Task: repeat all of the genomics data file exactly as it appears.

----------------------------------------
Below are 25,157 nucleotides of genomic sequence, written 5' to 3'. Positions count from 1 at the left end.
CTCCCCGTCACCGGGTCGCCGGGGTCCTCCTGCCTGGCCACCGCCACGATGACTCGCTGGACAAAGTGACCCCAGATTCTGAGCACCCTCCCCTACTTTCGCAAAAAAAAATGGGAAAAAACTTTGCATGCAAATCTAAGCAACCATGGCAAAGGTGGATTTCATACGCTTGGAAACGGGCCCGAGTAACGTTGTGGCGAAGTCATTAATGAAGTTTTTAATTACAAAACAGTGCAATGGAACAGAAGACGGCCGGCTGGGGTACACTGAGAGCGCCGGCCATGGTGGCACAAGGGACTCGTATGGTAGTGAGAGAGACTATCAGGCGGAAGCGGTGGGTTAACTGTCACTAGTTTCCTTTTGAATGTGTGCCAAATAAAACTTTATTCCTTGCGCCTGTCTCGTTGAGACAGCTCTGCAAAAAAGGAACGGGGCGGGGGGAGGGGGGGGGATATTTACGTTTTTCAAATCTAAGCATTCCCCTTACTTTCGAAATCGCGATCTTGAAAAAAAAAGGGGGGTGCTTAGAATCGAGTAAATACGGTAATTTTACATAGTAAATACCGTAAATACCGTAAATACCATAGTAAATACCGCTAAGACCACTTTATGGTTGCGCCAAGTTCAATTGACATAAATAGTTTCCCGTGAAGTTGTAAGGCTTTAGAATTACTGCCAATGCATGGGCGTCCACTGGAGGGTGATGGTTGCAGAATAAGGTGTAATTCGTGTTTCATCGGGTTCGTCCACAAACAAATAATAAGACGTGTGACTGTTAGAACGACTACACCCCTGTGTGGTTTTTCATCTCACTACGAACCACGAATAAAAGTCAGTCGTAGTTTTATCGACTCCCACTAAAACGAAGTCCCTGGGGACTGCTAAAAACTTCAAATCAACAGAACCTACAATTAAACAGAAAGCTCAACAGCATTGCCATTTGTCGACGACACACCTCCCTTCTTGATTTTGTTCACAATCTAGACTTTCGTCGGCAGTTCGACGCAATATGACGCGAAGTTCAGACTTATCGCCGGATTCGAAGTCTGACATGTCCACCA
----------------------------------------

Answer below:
Below are 25,157 nucleotides of genomic sequence, written 5' to 3'. Positions count from 1 at the left end.
CTCCCCGTCACCGGGTCGCCGGGGTCCTCCTGCCTGGCCACCGCCACGATGACTCGCTGGACAAAGTGACCCCAGATTCTGAGCACCCTCCCCTACTTTCGCAAAAAAAAATGGGAAAAAACTTTGCATGCAAATCTAAGCAACCATGGCAAAGGTGGATTTCATACGCTTGGAAACGGGCCCGAGTAACGTTGTGGCGAAGTCATTAATGAAGTTTTTAATTACAAAACAGTGCAATGGAACAGAAGACGGCCGGCTGGGGTACACTGAGAGCGCCGGCCATGGTGGCACAAGGGACTCGTATGGTAGTGAGAGAGACTATCAGGCGGAAGCGGTGGGTTAACTGTCACTAGTTTCCTTTTGAATGTGTGCCAAATAAAACTTTATTCCTTGCGCCTGTCTCGTTGAGACAGCTCTGCAAAAAAGGAACGGGGCGGGGGGAGGGGGGGGGATATTTACGTTTTTCAAATCTAAGCATTCCCCTTACTTTCGAAATCGCGATCTTGAAAAAAAAAGGGGGGTGCTTAGAATCGAGTAAATACGGTAATTTTACATAGTAAATACCGTAAATACCGTAAATACCATAGTAAATACCGCTAAGACCACTTTATGGTTGCGCCAAGTTCAATTGACATAAATAGTTTCCCGTGAAGTTGTAAGGCTTTAGAATTACTGCCAATGCATGGGCGTCCACTGGAGGGTGATGGTTGCAGAATAAGGTGTAATTCGTGTTTCATCGGGTTCGTCCACAAACAAATAATAAGACGTGTGACTGTTAGAACGACTACACCCCTGTGTGGTTTTTCATCTCACTACGAACCACGAATAAAAGTCAGTCGTAGTTTTATCGACTCCCACTAAAACGAAGTCCCTGGGGACTGCTAAAAACTTCAAATCAACAGAACCTACAATTAAACAGAAAGCTCAACAGCATTGCCATTTGTCGACGACACACCTCCCTTCTTGATTTTGTTCACAATCTAGACTTTCGTCGGCAGTTCGACGCAATATGACGCGAAGTTCAGACTTATCGCCGGATTCGAAGTCTGACATGTCCACCA